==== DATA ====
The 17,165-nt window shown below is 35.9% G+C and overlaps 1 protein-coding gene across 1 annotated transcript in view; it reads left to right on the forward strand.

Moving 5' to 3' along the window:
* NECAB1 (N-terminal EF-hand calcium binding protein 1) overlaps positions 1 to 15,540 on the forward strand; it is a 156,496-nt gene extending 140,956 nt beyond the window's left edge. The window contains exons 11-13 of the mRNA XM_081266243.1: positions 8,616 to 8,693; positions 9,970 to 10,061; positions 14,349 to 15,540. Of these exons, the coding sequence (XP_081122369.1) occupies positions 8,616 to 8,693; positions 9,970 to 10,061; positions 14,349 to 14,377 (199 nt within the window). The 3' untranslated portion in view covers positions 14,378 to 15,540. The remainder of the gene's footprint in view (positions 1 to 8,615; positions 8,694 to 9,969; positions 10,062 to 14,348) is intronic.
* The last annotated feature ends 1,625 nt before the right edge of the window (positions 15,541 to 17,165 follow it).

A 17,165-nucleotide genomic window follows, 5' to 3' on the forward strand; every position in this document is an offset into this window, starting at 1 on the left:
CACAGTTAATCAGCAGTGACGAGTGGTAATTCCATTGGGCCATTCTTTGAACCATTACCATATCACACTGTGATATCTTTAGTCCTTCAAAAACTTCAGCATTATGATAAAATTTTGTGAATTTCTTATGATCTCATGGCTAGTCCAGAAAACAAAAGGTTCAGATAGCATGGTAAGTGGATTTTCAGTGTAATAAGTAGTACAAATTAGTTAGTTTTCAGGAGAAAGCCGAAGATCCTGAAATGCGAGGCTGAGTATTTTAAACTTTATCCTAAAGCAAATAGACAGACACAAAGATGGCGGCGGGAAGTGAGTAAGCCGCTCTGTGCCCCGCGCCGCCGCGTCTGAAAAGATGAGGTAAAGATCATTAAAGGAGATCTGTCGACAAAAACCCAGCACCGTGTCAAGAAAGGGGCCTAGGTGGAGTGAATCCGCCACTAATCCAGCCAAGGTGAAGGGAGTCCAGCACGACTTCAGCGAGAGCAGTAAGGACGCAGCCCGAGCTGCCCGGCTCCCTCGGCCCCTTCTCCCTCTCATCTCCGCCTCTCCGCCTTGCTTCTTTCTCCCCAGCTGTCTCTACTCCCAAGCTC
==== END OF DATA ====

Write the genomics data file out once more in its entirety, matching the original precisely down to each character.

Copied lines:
The 17,165-nt window shown below is 35.9% G+C and overlaps 1 protein-coding gene across 1 annotated transcript in view; it reads left to right on the forward strand.

Moving 5' to 3' along the window:
* NECAB1 (N-terminal EF-hand calcium binding protein 1) overlaps positions 1 to 15,540 on the forward strand; it is a 156,496-nt gene extending 140,956 nt beyond the window's left edge. The window contains exons 11-13 of the mRNA XM_081266243.1: positions 8,616 to 8,693; positions 9,970 to 10,061; positions 14,349 to 15,540. Of these exons, the coding sequence (XP_081122369.1) occupies positions 8,616 to 8,693; positions 9,970 to 10,061; positions 14,349 to 14,377 (199 nt within the window). The 3' untranslated portion in view covers positions 14,378 to 15,540. The remainder of the gene's footprint in view (positions 1 to 8,615; positions 8,694 to 9,969; positions 10,062 to 14,348) is intronic.
* The last annotated feature ends 1,625 nt before the right edge of the window (positions 15,541 to 17,165 follow it).

A 17,165-nucleotide genomic window follows, 5' to 3' on the forward strand; every position in this document is an offset into this window, starting at 1 on the left:
CACAGTTAATCAGCAGTGACGAGTGGTAATTCCATTGGGCCATTCTTTGAACCATTACCATATCACACTGTGATATCTTTAGTCCTTCAAAAACTTCAGCATTATGATAAAATTTTGTGAATTTCTTATGATCTCATGGCTAGTCCAGAAAACAAAAGGTTCAGATAGCATGGTAAGTGGATTTTCAGTGTAATAAGTAGTACAAATTAGTTAGTTTTCAGGAGAAAGCCGAAGATCCTGAAATGCGAGGCTGAGTATTTTAAACTTTATCCTAAAGCAAATAGACAGACACAAAGATGGCGGCGGGAAGTGAGTAAGCCGCTCTGTGCCCCGCGCCGCCGCGTCTGAAAAGATGAGGTAAAGATCATTAAAGGAGATCTGTCGACAAAAACCCAGCACCGTGTCAAGAAAGGGGCCTAGGTGGAGTGAATCCGCCACTAATCCAGCCAAGGTGAAGGGAGTCCAGCACGACTTCAGCGAGAGCAGTAAGGACGCAGCCCGAGCTGCCCGGCTCCCTCGGCCCCTTCTCCCTCTCATCTCCGCCTCTCCGCCTTGCTTCTTTCTCCCCAGCTGTCTCTACTCCCAAGCTC